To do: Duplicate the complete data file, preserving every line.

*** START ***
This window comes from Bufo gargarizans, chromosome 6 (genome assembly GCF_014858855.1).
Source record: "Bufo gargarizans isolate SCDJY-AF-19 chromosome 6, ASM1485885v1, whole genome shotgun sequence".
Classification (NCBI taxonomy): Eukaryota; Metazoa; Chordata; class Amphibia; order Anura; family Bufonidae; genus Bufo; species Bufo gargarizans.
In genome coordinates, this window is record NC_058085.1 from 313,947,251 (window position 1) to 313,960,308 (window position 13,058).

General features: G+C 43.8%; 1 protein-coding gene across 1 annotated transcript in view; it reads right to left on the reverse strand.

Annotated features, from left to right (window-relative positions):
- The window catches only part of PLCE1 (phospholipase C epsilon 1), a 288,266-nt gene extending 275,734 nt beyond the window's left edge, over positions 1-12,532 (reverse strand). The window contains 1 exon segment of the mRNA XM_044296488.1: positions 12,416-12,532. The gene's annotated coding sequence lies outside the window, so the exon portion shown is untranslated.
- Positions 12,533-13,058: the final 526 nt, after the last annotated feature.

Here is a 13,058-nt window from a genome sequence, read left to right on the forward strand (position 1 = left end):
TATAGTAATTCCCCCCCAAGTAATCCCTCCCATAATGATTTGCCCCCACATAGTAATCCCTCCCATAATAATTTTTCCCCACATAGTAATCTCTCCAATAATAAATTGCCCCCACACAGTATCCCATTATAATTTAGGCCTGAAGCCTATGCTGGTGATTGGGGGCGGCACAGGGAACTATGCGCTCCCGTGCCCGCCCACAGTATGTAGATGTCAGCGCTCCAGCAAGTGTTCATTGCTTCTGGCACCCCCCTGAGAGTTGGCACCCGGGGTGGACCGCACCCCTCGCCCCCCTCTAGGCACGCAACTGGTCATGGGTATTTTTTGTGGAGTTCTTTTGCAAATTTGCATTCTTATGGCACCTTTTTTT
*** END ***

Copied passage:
This window comes from Bufo gargarizans, chromosome 6 (genome assembly GCF_014858855.1).
Source record: "Bufo gargarizans isolate SCDJY-AF-19 chromosome 6, ASM1485885v1, whole genome shotgun sequence".
Classification (NCBI taxonomy): Eukaryota; Metazoa; Chordata; class Amphibia; order Anura; family Bufonidae; genus Bufo; species Bufo gargarizans.
In genome coordinates, this window is record NC_058085.1 from 313,947,251 (window position 1) to 313,960,308 (window position 13,058).

General features: G+C 43.8%; 1 protein-coding gene across 1 annotated transcript in view; it reads right to left on the reverse strand.

Annotated features, from left to right (window-relative positions):
- The window catches only part of PLCE1 (phospholipase C epsilon 1), a 288,266-nt gene extending 275,734 nt beyond the window's left edge, over positions 1-12,532 (reverse strand). The window contains 1 exon segment of the mRNA XM_044296488.1: positions 12,416-12,532. The gene's annotated coding sequence lies outside the window, so the exon portion shown is untranslated.
- Positions 12,533-13,058: the final 526 nt, after the last annotated feature.

Here is a 13,058-nt window from a genome sequence, read left to right on the forward strand (position 1 = left end):
TATAGTAATTCCCCCCCAAGTAATCCCTCCCATAATGATTTGCCCCCACATAGTAATCCCTCCCATAATAATTTTTCCCCACATAGTAATCTCTCCAATAATAAATTGCCCCCACACAGTATCCCATTATAATTTAGGCCTGAAGCCTATGCTGGTGATTGGGGGCGGCACAGGGAACTATGCGCTCCCGTGCCCGCCCACAGTATGTAGATGTCAGCGCTCCAGCAAGTGTTCATTGCTTCTGGCACCCCCCTGAGAGTTGGCACCCGGGGTGGACCGCACCCCTCGCCCCCCTCTAGGCACGCAACTGGTCATGGGTATTTTTTGTGGAGTTCTTTTGCAAATTTGCATTCTTATGGCACCTTTTTTT